My friend, Billy, visited Middlebury College in Vermont, when we were seniors at St. Peters in Jersey City. I will never forget his reaction when he returned.
“Cows! Chris, there are cows. Cows everywhere!”
For a 17-year-old kid from North Bergen, N.J., cows were as foreign as trout are familiar to a fly-angler. Billy ended up playing hoops at UMass Lowell, and I followed the cows to Vermont.
Middlebury is an incredibly beautiful and bucolic town, but like with Billy, it was foreign to a kid who had never left New Jersey.
I finally found my footing when I volunteered to become a big brother to a local kid whose parents both worked. Andy loved to fish. We would dangle live worms for perch and cast rubber worms for bass in Otter Creek. Andy deserves a lot of the credit for getting me involved in a life of fishing (and more importantly, conservation). I didn’t just learn about fishing from Andy. I learned about patience, mentoring, and the importance of giving back.
The Mayfly Project is built on all those tenets. Patience. Mentoring. And the importance of giving back.
I first learned about Mayfly Project at the Trout Unlimited Tri-States Youth Camp. Casey, my then 12-year old child was a camper, and two other campers were Mayfly Project kids. That meant they were foster kids learning about fly-fishing, conservation, and the outdoors through a fly-fishing mentor.
A few months later, I met one of the Mayfly Project’s founders, Jess Westbrook, at a fly-fishing show in Virginia. Every so often, you meet someone that you wish you were more like. Jess is one of those guys. In the truest Jesuit meaning of the phrase, Jess is a man for others.
Jess told me how he founded the Mayfly Project after the birth of his son Kase six years ago. He began experiencing panic and anxiety attacks and lost a ton of weight. Eventually, an older friend took him fishing. Then they fished again. And again. Jess had fly-fished since he was six, but something about being on the water with a mentor made him less stressed out. The weight of the world was less on his shoulders.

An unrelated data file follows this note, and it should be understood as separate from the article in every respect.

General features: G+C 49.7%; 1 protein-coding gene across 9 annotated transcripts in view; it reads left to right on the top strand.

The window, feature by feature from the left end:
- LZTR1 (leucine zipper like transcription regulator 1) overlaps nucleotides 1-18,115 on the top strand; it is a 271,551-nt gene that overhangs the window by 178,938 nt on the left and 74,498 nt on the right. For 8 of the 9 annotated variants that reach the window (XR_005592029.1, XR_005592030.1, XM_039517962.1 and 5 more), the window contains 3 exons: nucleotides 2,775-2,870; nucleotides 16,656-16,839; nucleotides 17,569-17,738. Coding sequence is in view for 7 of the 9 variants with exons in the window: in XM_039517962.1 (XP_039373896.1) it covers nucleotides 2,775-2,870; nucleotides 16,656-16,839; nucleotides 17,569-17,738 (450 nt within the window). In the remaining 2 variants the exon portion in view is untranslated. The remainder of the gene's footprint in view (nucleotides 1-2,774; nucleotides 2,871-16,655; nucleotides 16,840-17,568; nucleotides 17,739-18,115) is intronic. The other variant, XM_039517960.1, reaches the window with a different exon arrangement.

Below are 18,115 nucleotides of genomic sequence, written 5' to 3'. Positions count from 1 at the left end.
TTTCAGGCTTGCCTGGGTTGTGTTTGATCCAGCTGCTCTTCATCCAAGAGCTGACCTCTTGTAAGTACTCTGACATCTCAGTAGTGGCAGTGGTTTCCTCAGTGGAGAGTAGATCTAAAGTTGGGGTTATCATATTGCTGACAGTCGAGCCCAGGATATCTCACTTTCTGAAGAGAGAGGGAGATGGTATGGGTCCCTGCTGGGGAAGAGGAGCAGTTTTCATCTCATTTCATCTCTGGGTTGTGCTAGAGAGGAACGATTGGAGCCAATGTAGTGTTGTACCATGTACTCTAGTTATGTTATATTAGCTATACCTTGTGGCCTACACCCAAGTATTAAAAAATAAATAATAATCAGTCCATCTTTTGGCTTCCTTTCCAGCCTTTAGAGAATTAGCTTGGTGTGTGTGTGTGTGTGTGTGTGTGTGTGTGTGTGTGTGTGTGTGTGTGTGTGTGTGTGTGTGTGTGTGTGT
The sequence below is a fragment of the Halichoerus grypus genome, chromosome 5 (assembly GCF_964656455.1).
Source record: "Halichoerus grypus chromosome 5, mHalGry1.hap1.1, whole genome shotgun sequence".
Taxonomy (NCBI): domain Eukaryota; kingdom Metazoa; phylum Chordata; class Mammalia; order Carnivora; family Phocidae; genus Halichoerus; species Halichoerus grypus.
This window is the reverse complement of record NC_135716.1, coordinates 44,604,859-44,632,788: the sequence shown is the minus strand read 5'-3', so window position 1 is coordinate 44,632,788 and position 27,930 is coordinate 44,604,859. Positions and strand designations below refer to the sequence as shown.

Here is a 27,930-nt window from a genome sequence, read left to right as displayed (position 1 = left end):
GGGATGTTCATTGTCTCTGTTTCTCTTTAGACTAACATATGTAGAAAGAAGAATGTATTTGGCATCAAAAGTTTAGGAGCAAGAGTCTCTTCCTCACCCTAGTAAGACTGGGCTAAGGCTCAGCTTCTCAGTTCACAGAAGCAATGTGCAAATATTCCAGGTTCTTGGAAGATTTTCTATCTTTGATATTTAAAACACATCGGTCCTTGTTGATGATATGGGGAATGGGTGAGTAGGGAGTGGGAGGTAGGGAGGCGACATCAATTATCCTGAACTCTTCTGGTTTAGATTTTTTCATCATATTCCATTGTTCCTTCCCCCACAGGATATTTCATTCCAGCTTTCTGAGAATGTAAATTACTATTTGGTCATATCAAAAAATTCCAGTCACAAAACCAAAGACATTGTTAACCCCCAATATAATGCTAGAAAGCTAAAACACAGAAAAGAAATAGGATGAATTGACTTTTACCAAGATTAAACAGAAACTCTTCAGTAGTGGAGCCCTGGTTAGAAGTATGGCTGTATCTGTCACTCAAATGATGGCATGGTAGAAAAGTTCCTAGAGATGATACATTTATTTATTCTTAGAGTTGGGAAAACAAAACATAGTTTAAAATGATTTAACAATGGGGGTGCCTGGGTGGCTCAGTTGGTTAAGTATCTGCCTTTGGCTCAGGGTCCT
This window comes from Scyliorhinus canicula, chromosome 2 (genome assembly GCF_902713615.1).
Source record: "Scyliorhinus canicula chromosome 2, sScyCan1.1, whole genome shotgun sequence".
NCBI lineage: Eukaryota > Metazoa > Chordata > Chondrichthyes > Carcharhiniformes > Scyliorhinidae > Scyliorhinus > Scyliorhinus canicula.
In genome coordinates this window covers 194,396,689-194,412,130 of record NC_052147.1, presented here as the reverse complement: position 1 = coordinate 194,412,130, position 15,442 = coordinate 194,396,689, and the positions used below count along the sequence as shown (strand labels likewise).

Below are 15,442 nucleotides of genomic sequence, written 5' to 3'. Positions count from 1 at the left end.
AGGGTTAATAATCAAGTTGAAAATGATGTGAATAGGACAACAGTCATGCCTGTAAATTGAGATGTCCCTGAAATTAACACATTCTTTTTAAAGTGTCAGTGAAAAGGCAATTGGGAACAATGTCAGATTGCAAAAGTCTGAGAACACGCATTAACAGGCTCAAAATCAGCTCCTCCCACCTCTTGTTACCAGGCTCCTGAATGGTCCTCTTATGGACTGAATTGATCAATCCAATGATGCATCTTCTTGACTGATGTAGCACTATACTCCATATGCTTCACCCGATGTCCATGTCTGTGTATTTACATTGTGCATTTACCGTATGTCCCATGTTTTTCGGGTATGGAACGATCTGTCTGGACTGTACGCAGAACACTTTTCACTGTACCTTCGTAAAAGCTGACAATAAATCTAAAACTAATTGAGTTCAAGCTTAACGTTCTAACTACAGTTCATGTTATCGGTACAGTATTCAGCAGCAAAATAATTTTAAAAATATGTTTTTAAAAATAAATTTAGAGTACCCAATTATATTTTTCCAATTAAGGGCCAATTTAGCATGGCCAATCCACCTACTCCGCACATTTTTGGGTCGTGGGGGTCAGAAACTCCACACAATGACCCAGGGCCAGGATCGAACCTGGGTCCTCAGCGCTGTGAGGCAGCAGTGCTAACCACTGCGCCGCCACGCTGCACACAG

During this time, Jess was introduced to mentoring children in foster care through his church in Arkansas. He wanted to give back. “It broke my heart learning more about what foster children go through and that they needed the community to support them during their difficult journey,” Jess said.
Eventually, the fledgling organization that he and his spouse, Laura, formed to help foster kids caught the attention of mental health professional, Kaitlin Barnhart, who had been fishing with foster kids for 10 years in North Idaho. “I saw the Mayfly logo on Andrea Larko’s [the designer of the Mayfly Project logo] Facebook page and asked her what it was for, because I was so drawn to it,” Kaitlin said. When Andrea replied to Kaitlin, and told her it was for a guy in Arkansas taking children in foster care fly fishing, she was all in.
Kaitlin, who worked for Child Protective Services, Juvenile Detention, among other foster care responsibilities immediately saw the fit; contacted Jess and Laura, and the Mayfly Project took off.
What started with 25 kids in two states has expanded to 225 kids involved in five outings per year in 25 states. Importantly, TU chapters are a vital source of support for The Mayfly Project and every Mayfly foster kid is given a complimentary membership in Trout Unlimited for one year.
Last night, I applied to become a mentor at Project Mayfly. My family has supported Headwaters, TU’s youth education work (including the Guadalupe (Texas) chapter-inspired Tomorrow Fund), for years. This year will be no different. I hope that you will consider supporting both the Tomorrow Fund as well as become a mentor, or otherwise support, the Mayfly Project.
I know that Andy benefited from our time as big brother-little brother. I also know that I benefited more.
Chris Wood is the president and CEO of Trout Unlimited.